XVII. Of Predestination and Election

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41 Responses

  1. Lutherans agree with the Reformed / Calvinists on the first half of the Predestination / Election statement and stand totally against the second half.

  2. David says:

    I also agree. Don’t understand it all, but agree nonetheless. Holding this view caused some problems for me when I was at CCBC, but I did not let it bother me too much.

  3. Alex says:

    From a Greater Truth Principle…applied to competing verses in Scripture (and assuming Scripture is the sole Authority on these matters)…it appears from a Philosophical Logic perspective that Double-Predestination and a more Fatalistic/Deterministic position is correct.

  4. papiaslogia says:

    “Non nobis Domine, sed nomini tuo da gloriam.” (Not unto us o lord, but in your name be there glory)

    Wonderful topic of predestindation. I am sure that none of us will completely understand it.

    I agree with its presentation here.

    MLD – are your issues with the second part around the “application portion” of predestination? How P works itself out in the life of the believer and unbeliever?

  5. Disagree, and I think it is a fundamental misunderstanding of the character of God. Obviously, people who believe in predestination can be saved, so I don’t think this issue is of top importance.

  6. Paps,
    “to have continually before their eyes the sentence of God’s Predestination,”

  7. papiaslogia says:

    So you see that as a “double predestination” comment?

    If so, and if that’s its intent, I would agree with you and reject any notion of double predestination.

  8. Michael says:

    Determinism and fatalism are by nature impersonal.
    Not so with election.
    Election is the choice of a Person, done, according to the scriptures, in love.
    Determinism and fatalism know of no such thing.
    There is much mystery here…we wonder why God chooses some and not others.
    We have no answer…that belongs to the secret things of God.
    What we do know is that the One who chose is good and loving and His choices are as well and we rest in that.

  9. Michael says:

    I find the “character of God” objection fascinating as those who hold to it would also affirm that God condemned the world and destroyed all of it’s inhabitants by flood…except for the one family He chose…

  10. @ 9 – Could Noah have rejected God’s call? Did anyone else have the opportunity to repent, and could they have done so if given that opportunity? Did anyone die who did not deserve to die?

    Nothing out of God’s character there, at all. When I speak of his character, I go by what is revealed in His word. The story of Noah is part of that.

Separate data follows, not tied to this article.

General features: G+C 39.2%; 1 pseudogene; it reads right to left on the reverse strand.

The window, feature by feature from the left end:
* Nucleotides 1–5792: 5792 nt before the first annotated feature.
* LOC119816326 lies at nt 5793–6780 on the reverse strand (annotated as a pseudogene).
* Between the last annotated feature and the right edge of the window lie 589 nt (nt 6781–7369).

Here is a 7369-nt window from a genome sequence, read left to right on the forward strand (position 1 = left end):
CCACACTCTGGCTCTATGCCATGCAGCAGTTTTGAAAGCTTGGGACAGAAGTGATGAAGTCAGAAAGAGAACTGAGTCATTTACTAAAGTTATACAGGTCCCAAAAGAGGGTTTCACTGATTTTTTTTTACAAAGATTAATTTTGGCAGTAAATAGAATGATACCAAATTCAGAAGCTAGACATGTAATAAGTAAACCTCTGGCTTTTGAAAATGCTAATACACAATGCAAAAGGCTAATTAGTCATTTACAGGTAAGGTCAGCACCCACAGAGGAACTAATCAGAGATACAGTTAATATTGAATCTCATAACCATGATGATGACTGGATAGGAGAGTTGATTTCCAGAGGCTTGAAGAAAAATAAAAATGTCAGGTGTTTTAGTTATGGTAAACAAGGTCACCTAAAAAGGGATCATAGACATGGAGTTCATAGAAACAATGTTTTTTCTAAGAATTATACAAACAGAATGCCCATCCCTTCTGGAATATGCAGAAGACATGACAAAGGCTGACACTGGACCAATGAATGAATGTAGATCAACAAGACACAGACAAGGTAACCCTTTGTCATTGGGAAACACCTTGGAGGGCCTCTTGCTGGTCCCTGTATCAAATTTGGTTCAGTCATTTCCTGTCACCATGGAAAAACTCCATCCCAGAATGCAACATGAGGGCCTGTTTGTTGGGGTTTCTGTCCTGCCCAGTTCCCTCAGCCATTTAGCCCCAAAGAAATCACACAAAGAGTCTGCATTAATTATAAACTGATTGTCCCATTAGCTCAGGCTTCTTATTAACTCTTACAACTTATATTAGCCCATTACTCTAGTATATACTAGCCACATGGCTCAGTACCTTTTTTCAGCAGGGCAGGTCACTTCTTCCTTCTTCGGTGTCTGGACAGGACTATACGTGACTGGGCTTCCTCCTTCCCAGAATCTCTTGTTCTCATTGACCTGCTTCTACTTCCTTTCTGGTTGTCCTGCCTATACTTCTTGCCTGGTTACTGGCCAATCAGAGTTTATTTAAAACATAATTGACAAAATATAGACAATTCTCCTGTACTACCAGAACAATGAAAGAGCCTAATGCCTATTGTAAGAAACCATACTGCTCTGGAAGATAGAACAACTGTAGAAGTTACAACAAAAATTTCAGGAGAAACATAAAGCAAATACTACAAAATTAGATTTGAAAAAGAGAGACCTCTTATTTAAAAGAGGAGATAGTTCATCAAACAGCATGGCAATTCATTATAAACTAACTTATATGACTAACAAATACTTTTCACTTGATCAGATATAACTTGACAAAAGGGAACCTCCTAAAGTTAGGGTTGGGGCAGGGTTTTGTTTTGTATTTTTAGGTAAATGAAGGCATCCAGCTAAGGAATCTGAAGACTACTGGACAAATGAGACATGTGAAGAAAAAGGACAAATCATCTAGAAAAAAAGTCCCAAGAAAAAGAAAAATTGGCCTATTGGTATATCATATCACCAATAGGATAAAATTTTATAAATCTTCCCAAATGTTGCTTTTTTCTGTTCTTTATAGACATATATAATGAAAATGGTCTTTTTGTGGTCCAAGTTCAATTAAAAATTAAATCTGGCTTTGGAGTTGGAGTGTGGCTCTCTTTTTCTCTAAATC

11. “There is much mystery here…we wonder why God chooses some and not others.”

    Honestly, there is only slight nuance between this and what I am saying.

  12. I am sure that I have previously laid out the major difference between Lutheranism and the Reformed – but here it goes again.
    The main focus of the Reformed is the sovereignty of God. The main focus of the Lutheran is the mercy of God. This plays itself out in many ways – even to the Predestination / Election topic.

    The Reformed (and I think they misread Paul’s intent writing about this subject) have always held the position that God is sovereign and this is the way that he has chosen to populate heaven and hell – by his sovereign choice.

    A Lutheran reading of Paul shows that Paul is speaking comfort to the Church and he points them back to the source of this comfort – Paul basically is saying “hang in there, by God’s mercy your salvation is sure because he has chosen you he has chosen each of them.

    Sovereignty vs Mercy – which were you predestined to put first.? 🙂

  13. papiaslogia says:

    “So, for curious and carnal persons, lacking the Spirit of Christ, to have continually before their eyes the sentence of God’s Predestination, is a most dangerous downfall, whereby the Devil doth thrust them either into desperation, or into wretchlessness of most unclean living, no less perilous than desperation.”

    Interesting to look at the phrase as not teaching double predestination, but as a warning.

    How many of us know, or have heard people say, “Well, I’m going to hell”, or something like that? I am speaking of people who know that they are apart from God, and for whatever reason, instaed of turning to Him, decide that its best for them to live a carnal life(sometimes as carnal as possible) – cause they know their destiny? Just fleshing out my initial thoughts when I first read the passage. I would like to know what a Anglican priest would say to this passages meaning though.

    MLD – thx for #12, but you didn’t answer my q at 7.

  14. Paps,
    “lacking the Spirit of Christ, to have continually before their eyes the sentence of God’s Predestination”

    Not everyone who is presently in this situation will remain in this situation, because some may still be a part of the elect – but whoever remaims there it is as it says “by God’s Predestination.”

    At least that’s my take.

  15. Kinda goes back to MLD’s “how did God lose us?”, doesn’t it?

    Predestination says he kicked us out.
    I believe we walked away on our own accord. (for the most part)

  16. To be clear – I do believe in predestination / election – you can’t get around it as a biblical doctrine.

    My comment “how did God lose us in the first place?” was not a comment about predestination – but was to push a point (to the theological cliff as I do) against those who say that a believer cannot let their faith die, become once again an unbeliever, and therefore have left the faith.

    If we walked away once, after we were chosen from before eternity, why can’t we do it again?

  17. And to be more clear, Lutherans do believe in the security of the believer.

  18. “If we walked away once, after we were chosen from before eternity, why can’t we do it again?”

    Because Christ won’t be crucified twice.